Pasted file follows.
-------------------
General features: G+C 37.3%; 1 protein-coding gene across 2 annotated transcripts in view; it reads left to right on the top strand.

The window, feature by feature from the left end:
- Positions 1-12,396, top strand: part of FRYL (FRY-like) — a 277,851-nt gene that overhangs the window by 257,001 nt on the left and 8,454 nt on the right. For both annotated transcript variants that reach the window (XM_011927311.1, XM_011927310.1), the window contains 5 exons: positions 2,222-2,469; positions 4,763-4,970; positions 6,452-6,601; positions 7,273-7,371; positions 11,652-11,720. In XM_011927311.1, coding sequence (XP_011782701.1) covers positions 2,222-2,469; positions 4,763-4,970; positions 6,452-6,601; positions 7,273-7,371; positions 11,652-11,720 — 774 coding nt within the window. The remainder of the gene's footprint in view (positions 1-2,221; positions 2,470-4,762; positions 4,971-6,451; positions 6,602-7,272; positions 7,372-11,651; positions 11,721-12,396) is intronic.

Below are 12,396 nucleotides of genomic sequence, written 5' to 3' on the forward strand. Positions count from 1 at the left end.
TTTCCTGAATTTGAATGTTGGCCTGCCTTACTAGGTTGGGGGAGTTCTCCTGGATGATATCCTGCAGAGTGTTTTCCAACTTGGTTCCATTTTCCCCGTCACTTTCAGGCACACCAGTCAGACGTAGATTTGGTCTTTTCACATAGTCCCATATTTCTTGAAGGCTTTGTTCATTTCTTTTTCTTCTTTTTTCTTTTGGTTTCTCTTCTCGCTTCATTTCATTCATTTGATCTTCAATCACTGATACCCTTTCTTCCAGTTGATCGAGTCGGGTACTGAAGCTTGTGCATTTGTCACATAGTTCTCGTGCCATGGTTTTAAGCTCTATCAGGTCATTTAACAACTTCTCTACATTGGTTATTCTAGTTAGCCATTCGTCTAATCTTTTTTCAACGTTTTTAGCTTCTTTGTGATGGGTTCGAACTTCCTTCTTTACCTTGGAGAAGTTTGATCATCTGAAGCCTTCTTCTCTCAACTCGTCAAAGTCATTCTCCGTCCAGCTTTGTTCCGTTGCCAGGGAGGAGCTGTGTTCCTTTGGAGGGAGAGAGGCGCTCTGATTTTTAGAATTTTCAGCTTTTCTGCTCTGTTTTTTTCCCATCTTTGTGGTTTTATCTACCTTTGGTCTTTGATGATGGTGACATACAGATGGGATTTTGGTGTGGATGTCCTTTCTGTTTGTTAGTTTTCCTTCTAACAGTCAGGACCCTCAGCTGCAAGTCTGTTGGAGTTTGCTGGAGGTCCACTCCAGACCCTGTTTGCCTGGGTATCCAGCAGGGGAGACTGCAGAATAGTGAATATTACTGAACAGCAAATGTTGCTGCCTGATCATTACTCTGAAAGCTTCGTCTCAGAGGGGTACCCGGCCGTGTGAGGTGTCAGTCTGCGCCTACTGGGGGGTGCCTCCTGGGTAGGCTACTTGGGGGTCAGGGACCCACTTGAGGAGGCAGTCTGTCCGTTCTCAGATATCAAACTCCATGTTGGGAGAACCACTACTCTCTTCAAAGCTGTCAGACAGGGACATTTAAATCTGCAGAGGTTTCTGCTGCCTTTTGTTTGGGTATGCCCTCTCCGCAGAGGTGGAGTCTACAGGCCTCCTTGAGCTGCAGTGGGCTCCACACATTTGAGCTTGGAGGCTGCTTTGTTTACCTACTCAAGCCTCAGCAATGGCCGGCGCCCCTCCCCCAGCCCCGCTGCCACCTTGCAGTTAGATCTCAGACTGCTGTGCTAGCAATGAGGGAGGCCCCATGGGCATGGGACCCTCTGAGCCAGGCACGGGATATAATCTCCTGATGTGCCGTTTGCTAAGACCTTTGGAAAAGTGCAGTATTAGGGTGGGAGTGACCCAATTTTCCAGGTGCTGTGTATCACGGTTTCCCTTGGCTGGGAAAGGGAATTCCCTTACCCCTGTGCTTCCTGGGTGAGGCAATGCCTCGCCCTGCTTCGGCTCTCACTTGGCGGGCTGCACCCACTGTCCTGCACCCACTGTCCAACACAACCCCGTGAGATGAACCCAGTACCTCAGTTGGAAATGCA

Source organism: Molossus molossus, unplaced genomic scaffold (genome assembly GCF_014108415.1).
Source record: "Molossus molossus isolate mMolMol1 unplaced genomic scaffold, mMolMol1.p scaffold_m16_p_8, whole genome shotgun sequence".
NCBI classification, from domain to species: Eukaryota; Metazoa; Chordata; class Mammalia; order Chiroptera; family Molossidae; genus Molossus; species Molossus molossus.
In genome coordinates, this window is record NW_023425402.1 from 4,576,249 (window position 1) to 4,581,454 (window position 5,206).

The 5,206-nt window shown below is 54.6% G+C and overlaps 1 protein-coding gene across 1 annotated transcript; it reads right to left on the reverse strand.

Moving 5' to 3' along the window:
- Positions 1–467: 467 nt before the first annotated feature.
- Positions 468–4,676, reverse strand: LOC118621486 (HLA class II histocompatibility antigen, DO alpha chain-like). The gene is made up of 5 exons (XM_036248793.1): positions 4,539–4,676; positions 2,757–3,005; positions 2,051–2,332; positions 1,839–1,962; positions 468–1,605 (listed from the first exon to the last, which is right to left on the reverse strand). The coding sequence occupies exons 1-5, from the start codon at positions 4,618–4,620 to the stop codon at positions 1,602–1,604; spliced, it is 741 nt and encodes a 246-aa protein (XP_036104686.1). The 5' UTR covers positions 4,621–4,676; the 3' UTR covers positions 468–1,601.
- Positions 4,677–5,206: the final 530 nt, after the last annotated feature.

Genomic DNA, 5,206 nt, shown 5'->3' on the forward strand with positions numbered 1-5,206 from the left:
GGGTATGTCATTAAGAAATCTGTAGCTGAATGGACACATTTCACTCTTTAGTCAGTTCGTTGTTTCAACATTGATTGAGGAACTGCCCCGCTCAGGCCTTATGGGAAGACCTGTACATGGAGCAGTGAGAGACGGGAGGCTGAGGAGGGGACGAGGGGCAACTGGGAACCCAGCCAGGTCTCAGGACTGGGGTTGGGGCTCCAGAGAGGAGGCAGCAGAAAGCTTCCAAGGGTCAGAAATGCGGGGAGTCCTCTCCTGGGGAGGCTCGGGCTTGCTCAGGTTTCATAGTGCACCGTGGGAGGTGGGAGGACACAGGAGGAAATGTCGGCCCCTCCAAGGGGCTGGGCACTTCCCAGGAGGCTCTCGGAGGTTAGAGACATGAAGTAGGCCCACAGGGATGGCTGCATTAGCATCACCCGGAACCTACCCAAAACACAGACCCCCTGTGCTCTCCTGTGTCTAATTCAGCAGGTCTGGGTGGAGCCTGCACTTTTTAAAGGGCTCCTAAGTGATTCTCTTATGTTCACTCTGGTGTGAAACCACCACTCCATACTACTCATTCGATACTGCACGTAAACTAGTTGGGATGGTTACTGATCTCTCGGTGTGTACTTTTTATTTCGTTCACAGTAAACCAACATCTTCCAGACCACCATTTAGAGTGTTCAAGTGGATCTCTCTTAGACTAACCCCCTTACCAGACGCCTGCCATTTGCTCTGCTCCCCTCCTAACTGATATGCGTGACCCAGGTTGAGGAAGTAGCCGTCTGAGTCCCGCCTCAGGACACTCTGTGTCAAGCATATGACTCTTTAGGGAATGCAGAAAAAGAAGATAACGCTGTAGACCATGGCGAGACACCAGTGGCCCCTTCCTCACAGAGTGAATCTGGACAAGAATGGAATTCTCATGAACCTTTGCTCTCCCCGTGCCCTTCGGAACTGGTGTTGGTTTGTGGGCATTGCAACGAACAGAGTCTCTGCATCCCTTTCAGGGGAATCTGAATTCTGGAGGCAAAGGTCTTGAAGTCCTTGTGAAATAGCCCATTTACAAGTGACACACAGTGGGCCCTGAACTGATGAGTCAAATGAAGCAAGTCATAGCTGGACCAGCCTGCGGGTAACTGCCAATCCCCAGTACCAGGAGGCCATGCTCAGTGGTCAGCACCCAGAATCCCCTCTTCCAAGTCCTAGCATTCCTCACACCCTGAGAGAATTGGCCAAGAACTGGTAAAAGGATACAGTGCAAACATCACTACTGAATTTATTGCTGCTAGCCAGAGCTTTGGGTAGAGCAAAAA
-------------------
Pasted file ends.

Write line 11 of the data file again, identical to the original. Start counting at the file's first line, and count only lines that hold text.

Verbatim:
Moving 5' to 3' along the window: